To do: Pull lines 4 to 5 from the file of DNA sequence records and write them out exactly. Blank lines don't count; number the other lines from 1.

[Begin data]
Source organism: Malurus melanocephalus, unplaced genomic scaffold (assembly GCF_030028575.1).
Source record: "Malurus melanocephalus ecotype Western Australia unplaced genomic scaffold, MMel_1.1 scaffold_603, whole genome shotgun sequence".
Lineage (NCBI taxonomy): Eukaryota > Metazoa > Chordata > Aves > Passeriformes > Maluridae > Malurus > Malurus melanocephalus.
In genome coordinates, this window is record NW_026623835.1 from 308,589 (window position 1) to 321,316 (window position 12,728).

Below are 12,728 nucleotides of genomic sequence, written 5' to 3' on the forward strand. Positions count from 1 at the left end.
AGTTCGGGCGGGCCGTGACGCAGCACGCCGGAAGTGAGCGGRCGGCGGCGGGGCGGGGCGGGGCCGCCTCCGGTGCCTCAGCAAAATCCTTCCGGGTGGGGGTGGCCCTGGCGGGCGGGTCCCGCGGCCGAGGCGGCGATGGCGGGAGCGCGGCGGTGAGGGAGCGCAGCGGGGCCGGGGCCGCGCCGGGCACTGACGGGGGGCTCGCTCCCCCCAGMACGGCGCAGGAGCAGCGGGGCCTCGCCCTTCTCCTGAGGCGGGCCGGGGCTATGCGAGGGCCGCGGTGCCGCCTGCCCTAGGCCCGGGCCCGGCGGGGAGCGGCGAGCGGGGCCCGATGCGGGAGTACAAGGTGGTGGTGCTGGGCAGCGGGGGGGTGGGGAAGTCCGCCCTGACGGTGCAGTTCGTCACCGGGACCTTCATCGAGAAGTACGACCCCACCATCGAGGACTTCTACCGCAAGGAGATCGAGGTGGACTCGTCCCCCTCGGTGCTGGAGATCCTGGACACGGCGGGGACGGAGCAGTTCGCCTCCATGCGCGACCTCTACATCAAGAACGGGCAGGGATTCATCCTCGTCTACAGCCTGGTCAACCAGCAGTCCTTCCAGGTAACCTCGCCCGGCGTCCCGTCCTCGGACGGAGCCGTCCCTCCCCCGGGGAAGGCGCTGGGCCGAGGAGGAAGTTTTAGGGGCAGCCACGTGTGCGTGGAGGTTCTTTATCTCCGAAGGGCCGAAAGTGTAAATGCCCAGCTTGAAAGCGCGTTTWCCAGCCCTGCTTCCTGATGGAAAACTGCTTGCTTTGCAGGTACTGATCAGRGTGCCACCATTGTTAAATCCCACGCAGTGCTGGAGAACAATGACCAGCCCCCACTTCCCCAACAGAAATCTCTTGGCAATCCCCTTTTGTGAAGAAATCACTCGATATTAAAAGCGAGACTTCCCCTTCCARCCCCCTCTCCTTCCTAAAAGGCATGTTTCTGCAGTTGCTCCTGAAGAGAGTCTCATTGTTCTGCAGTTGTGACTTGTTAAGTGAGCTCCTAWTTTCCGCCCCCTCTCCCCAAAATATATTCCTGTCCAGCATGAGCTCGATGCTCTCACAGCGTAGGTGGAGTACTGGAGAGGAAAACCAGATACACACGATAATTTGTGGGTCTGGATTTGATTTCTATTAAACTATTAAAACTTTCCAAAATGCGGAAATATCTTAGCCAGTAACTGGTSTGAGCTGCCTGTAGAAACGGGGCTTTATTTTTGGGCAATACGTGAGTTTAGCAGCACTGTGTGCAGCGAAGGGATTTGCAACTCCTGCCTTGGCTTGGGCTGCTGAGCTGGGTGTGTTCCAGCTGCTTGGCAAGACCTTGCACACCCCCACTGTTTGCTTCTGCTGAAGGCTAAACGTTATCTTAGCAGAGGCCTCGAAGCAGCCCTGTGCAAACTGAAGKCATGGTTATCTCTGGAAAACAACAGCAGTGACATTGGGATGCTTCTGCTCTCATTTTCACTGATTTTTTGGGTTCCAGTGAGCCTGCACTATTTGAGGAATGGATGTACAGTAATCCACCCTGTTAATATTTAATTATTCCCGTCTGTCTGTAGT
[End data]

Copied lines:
In genome coordinates, this window is record NW_026623835.1 from 308,589 (window position 1) to 321,316 (window position 12,728).

Below are 12,728 nucleotides of genomic sequence, written 5' to 3' on the forward strand. Positions count from 1 at the left end.